Proverbs 8-9: March 16—Wisdom demands a response
Mar 9, 2014
By MARK A. RATHEL

Mark Rathel is a professor of theology at The Baptist College of Florida in Graceville.

One of the most popular philosophies in the late 20th century summarized its core teaching with the slogan, “You are what you choose.” This atheistic philosophy affirmed that what you choose is not important; rather the important matter is that you choose rather than following societal norms. Properly understood, “You are what you choose” summarizes the message of Proverbs. In contrast to existential philosophy, Proverbs emphasizes what you choose is vitally important. Proverbs sets forth two choices—the way of folly or the way of wisdom. The choice between the two has earthly and eternal consequences. 

Proverbs contrasts two women, two invitations, two responses, and two destinies. Proverbs portrays both folly and wisdom as women seeking followers. Woman folly (Proverbs 7) works secretly at night, speaks seductively, and builds a house of death. In contrast, Woman Wisdom (Proverbs 8-9), addresses multitudes in the day, speaks spiritual truth, and builds a mansion of abundant life. What is wisdom? What characterizes wisdom? How does one attain wisdom?

First, wisdom graciously extends an invitation to all humans (Prov. 8:1-6). Lady Wisdom calls out to all people in the public arena. She calls out loudly. She speaks from the high places to travelers on the road. She encounters people at the crossroads, perhaps at the crossroads of decision-making. She invites people to follow her at the city gate, the location of commerce and legal decisions in the ancient world. She speaks to people entering the city. She addresses all humans (v. 4), yet particularly calls out to the inexperienced and foolish. Many versions translate “inexperienced” as “simple”—a Hebrew term describing the naïve and morally irresponsible. The term “foolish” describes an obstinate individual with a closed mind. Lady Wisdom demands a response, “Listen.” One gains wisdom by responding.

Second, lady folly also calls for a response (9:13-17). In terms of character, lady folly is rowdy, the translation of a Hebrew term descriptive of a restless, agitated, and boisterous individual. While Lady Wisdom calls out to the gullible (simple)—a term meaning “wide” indicating a person whose mind is so open they cannot discern truth. In terms of attitude, lady folly is arrogant. In the biblical period, few people owed chairs to sit. Sitting was the posture of a teacher. Lady folly sits as an arrogant teacher calling out to travelers. She offers the attractive invitation of forbidden sweet pleasures. Stolen water and secret bread likely refer to adultery (Prov. 5:15-18). The most dangerous aspect of lady folly’s invitation is that those who respond to her invitation become like her: gullible (simple) and lacking true knowledge.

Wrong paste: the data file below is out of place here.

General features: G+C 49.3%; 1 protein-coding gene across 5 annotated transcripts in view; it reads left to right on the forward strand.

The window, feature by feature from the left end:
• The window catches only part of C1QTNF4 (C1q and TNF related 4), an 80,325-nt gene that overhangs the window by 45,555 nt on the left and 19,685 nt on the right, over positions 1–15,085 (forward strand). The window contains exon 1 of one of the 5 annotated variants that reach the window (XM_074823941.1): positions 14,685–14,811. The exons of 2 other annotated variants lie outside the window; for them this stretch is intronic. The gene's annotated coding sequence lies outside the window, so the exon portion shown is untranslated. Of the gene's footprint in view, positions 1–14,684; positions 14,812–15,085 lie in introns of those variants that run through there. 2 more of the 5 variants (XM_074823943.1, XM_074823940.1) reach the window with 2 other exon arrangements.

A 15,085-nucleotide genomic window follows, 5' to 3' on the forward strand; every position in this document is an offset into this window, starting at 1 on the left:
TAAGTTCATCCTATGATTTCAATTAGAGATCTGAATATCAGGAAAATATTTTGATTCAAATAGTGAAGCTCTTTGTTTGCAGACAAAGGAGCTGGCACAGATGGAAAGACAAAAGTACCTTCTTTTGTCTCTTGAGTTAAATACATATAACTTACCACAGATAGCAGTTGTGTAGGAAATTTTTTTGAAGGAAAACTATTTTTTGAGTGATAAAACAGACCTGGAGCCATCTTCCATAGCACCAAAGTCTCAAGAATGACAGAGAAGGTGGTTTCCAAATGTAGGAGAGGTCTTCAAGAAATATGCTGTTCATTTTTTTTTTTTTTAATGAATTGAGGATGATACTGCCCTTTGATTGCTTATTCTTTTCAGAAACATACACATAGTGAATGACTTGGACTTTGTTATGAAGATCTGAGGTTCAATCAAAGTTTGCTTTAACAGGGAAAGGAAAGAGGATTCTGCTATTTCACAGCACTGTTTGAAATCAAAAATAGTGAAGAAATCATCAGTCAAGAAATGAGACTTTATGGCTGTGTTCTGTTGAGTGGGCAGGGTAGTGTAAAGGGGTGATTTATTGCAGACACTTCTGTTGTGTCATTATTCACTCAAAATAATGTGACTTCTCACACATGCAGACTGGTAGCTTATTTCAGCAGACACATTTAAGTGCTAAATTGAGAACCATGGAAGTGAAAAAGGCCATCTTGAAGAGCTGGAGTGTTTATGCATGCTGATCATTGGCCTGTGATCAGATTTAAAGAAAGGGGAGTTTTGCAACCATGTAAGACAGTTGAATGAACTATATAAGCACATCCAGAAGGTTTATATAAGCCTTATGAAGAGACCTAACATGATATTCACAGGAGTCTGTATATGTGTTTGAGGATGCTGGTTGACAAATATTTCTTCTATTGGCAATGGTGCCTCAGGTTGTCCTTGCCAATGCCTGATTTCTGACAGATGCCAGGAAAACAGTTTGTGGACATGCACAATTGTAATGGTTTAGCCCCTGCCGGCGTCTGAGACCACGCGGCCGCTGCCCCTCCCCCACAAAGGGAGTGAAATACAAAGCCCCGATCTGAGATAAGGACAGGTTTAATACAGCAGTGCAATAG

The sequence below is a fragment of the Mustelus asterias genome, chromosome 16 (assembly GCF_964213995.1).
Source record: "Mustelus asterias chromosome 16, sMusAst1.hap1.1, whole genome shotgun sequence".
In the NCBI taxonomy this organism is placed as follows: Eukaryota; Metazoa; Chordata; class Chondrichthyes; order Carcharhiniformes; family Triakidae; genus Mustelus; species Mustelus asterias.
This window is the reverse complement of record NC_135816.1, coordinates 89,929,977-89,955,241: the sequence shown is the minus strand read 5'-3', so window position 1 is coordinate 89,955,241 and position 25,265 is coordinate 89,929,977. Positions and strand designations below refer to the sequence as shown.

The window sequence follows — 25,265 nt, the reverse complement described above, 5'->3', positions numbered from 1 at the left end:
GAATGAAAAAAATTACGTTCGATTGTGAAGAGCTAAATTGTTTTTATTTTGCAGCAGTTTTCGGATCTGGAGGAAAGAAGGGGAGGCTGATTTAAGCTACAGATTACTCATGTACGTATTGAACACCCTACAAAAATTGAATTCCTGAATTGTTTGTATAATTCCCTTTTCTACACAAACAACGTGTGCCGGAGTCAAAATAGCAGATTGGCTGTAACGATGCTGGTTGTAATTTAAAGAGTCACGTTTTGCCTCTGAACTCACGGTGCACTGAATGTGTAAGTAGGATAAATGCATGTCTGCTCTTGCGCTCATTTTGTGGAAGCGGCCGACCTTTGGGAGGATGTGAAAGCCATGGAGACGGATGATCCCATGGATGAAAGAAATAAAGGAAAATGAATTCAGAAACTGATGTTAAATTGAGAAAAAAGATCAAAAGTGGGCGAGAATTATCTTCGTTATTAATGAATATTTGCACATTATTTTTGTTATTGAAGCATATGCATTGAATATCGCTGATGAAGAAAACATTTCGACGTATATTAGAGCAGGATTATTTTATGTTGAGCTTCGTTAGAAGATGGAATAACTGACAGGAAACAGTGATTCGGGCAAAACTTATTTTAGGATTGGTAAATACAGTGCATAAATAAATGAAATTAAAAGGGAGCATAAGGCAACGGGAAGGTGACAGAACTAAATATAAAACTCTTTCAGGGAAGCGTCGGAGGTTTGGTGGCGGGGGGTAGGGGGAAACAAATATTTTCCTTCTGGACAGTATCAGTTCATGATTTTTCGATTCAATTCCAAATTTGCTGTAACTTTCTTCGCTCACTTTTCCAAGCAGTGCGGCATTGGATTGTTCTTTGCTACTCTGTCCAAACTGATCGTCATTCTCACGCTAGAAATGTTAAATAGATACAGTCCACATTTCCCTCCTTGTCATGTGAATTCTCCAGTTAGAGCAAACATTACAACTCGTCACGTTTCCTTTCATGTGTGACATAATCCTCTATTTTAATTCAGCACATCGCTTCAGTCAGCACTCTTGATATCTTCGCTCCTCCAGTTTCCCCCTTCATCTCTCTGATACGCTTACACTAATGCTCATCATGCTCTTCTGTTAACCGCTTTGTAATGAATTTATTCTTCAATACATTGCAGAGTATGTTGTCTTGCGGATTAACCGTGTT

Third, responding to Lady Wisdom’s invitation results in blessed consequences (Prov. 8:17-21, 32-36: 9:12,18). Wisdom calls out for a response. Individuals positively responding to Wisdom’s invitation by loving Wisdom (vv. 17, 21) and searching for Wisdom find not only wisdom (v. 17) but also blessings in life. The verbs “love” and “search” imply a diligent attitude. The terms further imply repentance described as “a hatred of evil” (v. 13) or a “turning from evil” (3:7; 4:27). Righteousness symbolizes the greatest blessing of Lady Wisdom. The primary blessing of Lady Wisdom is righteousness (vv. 18, 20). Righteousness describes an adherence to a moral standard. The value of wisdom exceeds solid gold and pure silver (v. 19), the highest form of wealth in Solomon’s day. Proverbs 8:32-36 describe two contrasts. Blessedness and favor with God are the consequences of a life lived in response to the call of wisdom. The rejection of wisdom results in harm and death.

Christ is Wisdom (1 Cor. 1:24). Choices have consequences. Wisdom (Christ) promises that individuals seeking her will find wisdom and life. People rejecting wisdom (Christ) discover harm and death. 

 

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